Letter From Paris

My husband Larry and I are here in Paris, a place we deeply love. The purpose of our trips is not to sightsee. In fact, the goal is not to accomplish anything at all. We have few plans and no expectations. There are exhibits we may check out and close friends to see, but we have a routine that is centered on simply being here. Larry, an ardent chess player, goes to the Luxembourg Gardens, a public park, where he meets up with a group of regulars and plays round-robin blitz or slow chess every day, regardless of weather. I’ve photographed him bundled in a hooded parka, a cotton short-sleeve shirt, and everything in between. Chess players are impervious to distractions for the most part, though occasionally some of the older players get grumpy if onlookers point out a mistake or suggest an alternative move. 

Larry at the chess tables snow, rain or shine.

While Larry plays chess, I am a flâneuse. The French term “flâneur” in the masculine or “flâneuse” in the feminine, refers to those who stroll or saunter to observe human behavior, or whatever else they feel like observing.  Flânerie is a thing: Books have been written about it. One, “Flâneur: A Stroll Through the Paradoxes of Paris” by Edmund White describes “…that entirely Parisian compromise between laziness and activity known as flânerie.” I have used this to justify my walking and looking around as a respectable pursuit. 

“What? All you did today was walk? You didn’t go to a museum or a concert or a play?”

 “Oui. All I did was wander.

My impulse to snap a photo without asking first was met with displeasure.

My wanderings include strolls through the marchés, or open-air markets which are open year-round and have diverse offerings of fruits, vegetables, cheeses, wine, meats, fish, chicken, dairy, as well as crafts, scarves, leather goods, children’s and women’s clothes, sweaters, and occasionally furniture. Despite the bustling supermarkets and profusion of small groceries and specialty shops, the marchés are teeming with regular customers and eager tourists looking for authenticity. The marché experience offers up some insights into the national character as well.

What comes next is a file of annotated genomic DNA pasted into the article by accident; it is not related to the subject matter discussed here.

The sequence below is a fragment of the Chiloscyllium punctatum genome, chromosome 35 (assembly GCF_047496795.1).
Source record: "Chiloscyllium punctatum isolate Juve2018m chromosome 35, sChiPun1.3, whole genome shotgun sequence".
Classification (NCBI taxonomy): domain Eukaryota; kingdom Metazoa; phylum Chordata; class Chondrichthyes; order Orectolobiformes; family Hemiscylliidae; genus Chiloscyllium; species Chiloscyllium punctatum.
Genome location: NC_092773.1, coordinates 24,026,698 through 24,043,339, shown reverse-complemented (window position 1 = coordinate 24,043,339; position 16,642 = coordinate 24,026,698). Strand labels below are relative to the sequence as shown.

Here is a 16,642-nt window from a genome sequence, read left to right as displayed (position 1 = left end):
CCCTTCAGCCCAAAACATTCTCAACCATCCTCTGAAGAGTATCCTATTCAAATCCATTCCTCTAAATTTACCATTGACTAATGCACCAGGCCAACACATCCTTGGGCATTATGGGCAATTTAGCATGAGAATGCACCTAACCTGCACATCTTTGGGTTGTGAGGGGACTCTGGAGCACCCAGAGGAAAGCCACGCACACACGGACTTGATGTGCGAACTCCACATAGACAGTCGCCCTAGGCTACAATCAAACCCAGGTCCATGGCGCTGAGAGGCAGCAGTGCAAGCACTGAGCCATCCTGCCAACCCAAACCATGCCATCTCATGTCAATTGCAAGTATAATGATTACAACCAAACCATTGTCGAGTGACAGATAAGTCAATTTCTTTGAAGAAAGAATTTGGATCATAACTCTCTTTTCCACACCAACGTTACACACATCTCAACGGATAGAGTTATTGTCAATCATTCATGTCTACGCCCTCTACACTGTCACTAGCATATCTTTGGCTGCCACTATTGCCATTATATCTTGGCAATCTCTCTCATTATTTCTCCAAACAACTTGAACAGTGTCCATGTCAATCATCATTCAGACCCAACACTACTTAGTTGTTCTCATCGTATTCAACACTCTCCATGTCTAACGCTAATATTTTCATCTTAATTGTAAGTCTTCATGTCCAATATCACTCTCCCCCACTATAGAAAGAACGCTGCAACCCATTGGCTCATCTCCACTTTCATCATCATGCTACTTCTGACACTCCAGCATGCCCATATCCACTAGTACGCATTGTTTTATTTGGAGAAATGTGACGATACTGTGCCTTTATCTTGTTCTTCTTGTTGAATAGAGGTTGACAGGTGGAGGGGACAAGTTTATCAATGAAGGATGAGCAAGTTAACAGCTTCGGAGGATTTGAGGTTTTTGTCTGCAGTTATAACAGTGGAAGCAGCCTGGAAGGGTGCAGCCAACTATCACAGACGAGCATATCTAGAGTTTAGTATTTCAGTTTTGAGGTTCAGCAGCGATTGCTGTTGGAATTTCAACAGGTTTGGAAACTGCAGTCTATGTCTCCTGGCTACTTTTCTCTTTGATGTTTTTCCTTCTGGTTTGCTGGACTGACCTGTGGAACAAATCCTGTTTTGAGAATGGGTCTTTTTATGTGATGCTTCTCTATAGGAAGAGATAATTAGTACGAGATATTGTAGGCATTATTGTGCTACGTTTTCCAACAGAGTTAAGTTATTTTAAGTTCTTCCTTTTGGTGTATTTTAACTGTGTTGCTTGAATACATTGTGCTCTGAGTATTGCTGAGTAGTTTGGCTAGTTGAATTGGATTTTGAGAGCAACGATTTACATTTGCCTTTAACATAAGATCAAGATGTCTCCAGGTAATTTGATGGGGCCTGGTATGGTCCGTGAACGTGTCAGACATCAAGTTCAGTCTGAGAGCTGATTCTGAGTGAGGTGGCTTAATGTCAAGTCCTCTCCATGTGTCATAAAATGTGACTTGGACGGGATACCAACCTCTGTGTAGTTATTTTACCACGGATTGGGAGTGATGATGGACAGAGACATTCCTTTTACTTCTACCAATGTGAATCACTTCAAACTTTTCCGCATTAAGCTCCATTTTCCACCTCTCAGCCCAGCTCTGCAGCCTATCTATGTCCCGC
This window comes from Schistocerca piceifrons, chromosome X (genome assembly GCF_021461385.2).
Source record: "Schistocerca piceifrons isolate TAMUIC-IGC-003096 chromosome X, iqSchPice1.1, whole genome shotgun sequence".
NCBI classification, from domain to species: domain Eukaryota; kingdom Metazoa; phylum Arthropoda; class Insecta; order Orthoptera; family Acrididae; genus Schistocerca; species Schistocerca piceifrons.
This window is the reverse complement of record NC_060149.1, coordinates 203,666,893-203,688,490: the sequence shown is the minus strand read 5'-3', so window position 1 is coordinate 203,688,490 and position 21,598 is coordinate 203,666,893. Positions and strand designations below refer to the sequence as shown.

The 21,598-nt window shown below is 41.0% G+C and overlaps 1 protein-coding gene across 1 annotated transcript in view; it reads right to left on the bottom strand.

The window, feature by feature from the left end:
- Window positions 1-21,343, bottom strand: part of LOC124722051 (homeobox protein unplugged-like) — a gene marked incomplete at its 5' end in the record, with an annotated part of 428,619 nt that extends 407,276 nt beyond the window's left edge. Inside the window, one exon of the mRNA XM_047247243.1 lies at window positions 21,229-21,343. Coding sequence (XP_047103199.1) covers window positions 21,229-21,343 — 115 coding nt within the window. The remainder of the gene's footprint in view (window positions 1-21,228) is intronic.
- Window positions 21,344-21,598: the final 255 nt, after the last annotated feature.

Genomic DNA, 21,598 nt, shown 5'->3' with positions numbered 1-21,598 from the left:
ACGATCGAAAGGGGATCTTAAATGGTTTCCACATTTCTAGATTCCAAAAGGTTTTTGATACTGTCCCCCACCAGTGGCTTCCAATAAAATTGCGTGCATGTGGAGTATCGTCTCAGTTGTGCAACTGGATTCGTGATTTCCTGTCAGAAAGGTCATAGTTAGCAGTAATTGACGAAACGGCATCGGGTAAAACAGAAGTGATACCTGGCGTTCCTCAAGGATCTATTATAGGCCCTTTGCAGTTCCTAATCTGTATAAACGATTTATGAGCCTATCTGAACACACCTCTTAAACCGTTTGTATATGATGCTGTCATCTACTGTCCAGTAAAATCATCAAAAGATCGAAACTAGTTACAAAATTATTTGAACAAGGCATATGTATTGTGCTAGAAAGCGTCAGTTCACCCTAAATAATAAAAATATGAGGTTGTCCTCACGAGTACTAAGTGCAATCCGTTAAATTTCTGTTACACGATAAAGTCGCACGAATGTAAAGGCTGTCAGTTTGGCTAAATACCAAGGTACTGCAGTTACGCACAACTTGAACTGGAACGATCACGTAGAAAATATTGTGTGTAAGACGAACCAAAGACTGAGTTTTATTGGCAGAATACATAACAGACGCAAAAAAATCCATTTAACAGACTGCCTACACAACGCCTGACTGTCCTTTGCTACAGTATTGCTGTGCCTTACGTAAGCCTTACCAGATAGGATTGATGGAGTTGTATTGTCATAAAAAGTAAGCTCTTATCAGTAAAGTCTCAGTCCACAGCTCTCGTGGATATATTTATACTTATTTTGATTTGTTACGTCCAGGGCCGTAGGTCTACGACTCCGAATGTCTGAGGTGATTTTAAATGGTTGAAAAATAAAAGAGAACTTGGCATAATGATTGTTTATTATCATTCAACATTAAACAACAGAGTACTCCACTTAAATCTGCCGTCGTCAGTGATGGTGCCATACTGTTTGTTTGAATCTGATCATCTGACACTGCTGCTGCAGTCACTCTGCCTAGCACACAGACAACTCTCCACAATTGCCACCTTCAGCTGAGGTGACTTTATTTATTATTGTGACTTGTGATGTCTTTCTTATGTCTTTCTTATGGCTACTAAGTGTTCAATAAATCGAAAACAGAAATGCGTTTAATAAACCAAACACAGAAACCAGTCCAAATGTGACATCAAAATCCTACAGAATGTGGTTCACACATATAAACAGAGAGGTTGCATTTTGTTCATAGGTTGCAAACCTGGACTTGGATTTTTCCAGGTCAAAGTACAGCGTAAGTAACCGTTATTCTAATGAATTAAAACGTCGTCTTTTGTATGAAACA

The French have rules for everything, including how to behave correctly at the market and they do not countenance any attempts to defy them. Trying to cut into a line—even inadvertently, asking a question out of turn, not remembering to say hello at the beginning of each encounter will result in “un regard froid”—a cold stare. And that cold stare stings. I have been on the end of it for taking pictures without asking first and other assorted missteps. However once foreigners master the rules of comportment, the French become friendly and hospitable.

The French have charm to spare most of the time.
Walking with no destination in mind brings surprises and unexpected discoveries.

Paris boasts beautiful wide boulevards leading to narrow and sometimes mysterious alleys that bring a range of architectural wonders and interesting light play into view. One can savor these things if there’s no preoccupation with destinations or time frames. Without such constraints, walkers will discover things and be able to stop and really examine them. The odd ornamental gate or handmade oak front door. Pediments and columns, grillwork, elaborate plantings on terraces and in window boxes. So many beautiful old things, some in rough shape, others preserved to perfection. 

Cafe sitting is one of many Parisian pleasures. Eavesdropping is optional.

Passing the rows of cafes, flâneurs have time to overhear tidbits of conversation that reveal lots of possible outcomes. Write your own soap opera or tragic love story.

These proper French ladies arranged themselves for several minutes before I got the okay to photograph them.

Take in the variety of fashion statements, many a result of American designers, other quintessentially French or European. Admire the diversity of faces and languages and the scents of the Parisian women who would never venture out without meticulous preparation, the scarf just so. And French dogs are welcomed in the finest restaurants. On a whim, we had lunch at the Louvre Museum restaurant the other day. I ordered my favorite Easton summer salad, heirloom tomatoes, basil and burrata. In came a Pomeranian festooned in a designer sweater. She was far better dressed than we were.

Normally, after Larry’s chess and my strolls, we meet up for dinner and decide on the spot to pick up some cheese, fruit, bread and wine and have a pique-nique or head to a favorite haunt or try someplace new. Without a fixed plan, many adventures await.

Photos–Jane Paley

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